How do chronic pain patients present in therapy? There is no aspect of any of pain patients’ lives that is not affected by pain. They are often referred by the primary care providers, pain doctors or other specialists because they appear to be depressed, irritable, anxious and/or adapting poorly to their pain condition. Most pain patients who engage in outpatient psychotherapy are or have been high functioning, bright, successful adults with careers and families or relationships who have experienced a sudden, dramatic shift in their lives due to their pain; often, it causes them to give up their job, livelihood, social life, travel plans, love relationships, and recreational activities such as sports and physical fitness. The degree and multifaceted nature of loss for this population is often palpable and overwhelming. Out of nowhere they are forced to rethink their personal identity, purpose, goals, and future at times in their lives when they otherwise would be at their prime in terms of productivity and activity. They come in with detailed stories to tell, asking to be heard, validated, supported, helped to rebuild their lives and redevelop their self-perceptions. It is a daunting task from a clinician’s perspective.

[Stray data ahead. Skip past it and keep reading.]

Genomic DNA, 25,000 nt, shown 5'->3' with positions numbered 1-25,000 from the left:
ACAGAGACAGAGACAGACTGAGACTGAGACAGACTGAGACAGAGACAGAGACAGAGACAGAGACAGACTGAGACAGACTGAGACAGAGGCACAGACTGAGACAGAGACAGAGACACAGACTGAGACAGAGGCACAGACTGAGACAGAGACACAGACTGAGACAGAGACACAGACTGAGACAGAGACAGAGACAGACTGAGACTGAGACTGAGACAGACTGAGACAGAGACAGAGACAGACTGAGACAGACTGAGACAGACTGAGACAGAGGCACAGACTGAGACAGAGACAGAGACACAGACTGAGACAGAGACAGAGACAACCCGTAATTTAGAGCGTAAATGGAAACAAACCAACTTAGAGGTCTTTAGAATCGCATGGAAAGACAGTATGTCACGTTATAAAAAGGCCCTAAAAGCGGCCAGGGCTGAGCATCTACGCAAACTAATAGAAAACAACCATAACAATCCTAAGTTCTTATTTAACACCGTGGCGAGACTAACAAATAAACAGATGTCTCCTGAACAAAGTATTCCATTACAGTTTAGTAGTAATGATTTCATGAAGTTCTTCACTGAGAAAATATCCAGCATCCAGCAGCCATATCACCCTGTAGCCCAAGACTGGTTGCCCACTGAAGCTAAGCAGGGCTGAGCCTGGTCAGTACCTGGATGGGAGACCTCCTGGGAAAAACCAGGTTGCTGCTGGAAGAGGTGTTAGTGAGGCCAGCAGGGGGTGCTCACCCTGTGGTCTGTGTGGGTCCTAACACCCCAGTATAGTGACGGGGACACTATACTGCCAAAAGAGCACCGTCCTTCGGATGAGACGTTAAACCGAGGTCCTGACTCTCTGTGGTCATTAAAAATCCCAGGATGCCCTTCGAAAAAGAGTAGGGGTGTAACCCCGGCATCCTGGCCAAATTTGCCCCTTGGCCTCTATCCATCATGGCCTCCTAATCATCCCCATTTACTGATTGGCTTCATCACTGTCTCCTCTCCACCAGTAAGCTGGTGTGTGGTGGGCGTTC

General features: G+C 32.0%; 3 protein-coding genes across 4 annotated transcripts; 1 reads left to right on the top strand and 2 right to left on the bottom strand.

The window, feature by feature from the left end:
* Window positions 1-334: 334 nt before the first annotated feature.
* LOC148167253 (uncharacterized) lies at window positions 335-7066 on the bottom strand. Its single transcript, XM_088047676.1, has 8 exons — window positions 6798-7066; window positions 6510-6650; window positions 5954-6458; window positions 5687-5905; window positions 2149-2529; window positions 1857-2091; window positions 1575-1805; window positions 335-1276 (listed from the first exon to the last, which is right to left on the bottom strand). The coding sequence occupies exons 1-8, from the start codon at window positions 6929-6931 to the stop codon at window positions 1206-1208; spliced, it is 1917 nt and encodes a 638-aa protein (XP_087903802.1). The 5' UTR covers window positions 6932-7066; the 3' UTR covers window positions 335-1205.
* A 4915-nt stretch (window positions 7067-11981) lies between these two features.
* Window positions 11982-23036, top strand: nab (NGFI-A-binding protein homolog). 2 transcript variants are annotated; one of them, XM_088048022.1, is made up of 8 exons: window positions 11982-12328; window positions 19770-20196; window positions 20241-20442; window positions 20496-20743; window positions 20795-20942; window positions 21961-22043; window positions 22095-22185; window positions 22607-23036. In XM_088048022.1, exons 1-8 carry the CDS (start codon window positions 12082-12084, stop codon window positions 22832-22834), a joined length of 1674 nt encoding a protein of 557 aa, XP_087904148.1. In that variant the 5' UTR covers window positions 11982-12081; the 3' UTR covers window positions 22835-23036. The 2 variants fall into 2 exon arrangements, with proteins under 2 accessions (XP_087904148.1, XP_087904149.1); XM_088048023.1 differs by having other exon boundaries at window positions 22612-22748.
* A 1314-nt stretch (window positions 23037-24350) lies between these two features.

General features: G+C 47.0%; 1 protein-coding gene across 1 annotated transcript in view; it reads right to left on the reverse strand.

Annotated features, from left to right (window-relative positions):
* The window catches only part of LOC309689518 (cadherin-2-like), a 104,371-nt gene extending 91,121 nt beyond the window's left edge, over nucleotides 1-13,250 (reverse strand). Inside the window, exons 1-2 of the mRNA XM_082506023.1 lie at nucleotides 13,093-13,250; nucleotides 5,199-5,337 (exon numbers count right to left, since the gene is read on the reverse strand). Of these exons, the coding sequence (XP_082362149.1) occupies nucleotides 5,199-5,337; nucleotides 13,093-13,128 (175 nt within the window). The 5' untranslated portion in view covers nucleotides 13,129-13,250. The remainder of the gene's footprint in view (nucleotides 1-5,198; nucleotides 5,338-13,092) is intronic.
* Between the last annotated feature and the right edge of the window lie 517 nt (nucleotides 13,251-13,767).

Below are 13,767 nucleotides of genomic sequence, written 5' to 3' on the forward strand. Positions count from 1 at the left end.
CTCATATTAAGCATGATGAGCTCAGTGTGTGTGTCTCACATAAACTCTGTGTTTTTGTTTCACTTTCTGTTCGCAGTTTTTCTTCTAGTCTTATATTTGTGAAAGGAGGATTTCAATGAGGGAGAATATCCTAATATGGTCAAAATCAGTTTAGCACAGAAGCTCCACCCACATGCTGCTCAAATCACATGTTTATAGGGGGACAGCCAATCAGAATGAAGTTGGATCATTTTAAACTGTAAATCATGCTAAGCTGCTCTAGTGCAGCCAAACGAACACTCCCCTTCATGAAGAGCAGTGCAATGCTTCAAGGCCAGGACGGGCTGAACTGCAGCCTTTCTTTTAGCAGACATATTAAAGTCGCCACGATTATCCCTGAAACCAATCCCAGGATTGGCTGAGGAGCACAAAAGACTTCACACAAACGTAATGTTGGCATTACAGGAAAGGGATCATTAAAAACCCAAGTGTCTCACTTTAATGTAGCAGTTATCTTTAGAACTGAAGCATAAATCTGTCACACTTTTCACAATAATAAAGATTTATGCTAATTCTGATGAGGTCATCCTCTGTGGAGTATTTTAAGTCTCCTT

What is my role as a psychologist? I work at the University of California, San Diego (UCSD), a giant healthcare system, where many of our patients are referred through the medical group. My background as a behavioral medicine psychologist has trained me to conceptualize chronic pain cases from a biopsychosocial perspective that is inherently holistic and multidimensional. Chronic pain patients often present to my office as the last resort after having exhausted standard pain treatment modalities; a subset of these patients are seeking therapy because a mental health visit has been deemed a condition of further treatment. In many cases, physicians sense that their patient has a psychological condition that is related to their pain syndrome; or they refer the patient for a psychological evaluation to aid in their decision-making about whether the patient is able to effectively manage or cope with a particular treatment. In some instances, physicians are not able to definitively diagnose the root cause of the pain and sometimes tell the patient and write in the chart that the patient has a psychosomatic disorder which necessitates a psychiatric evaluation. These patients, usually women, often leave these appointments in greater distress than when they arrived. I have seen many of these patients in my practice, who tend to be high functioning, insightful women who stay in therapy, are not interested in “secondary gain,” and have a rare genetic or autoimmune disorder that is difficult to diagnose or does not meet full criteria for a common autoimmune disease such as MS or lupus. I have challenged their physicians’ “patient-blaming” chart notes, and advocated for these patients in my own chart notes; I have also, on occasion, referred them to physicians and other allied health professionals who are empathic, open-minded, align with their patients and think broadly about their symptom presentations. Opioid dependence is another common occurrence with this population.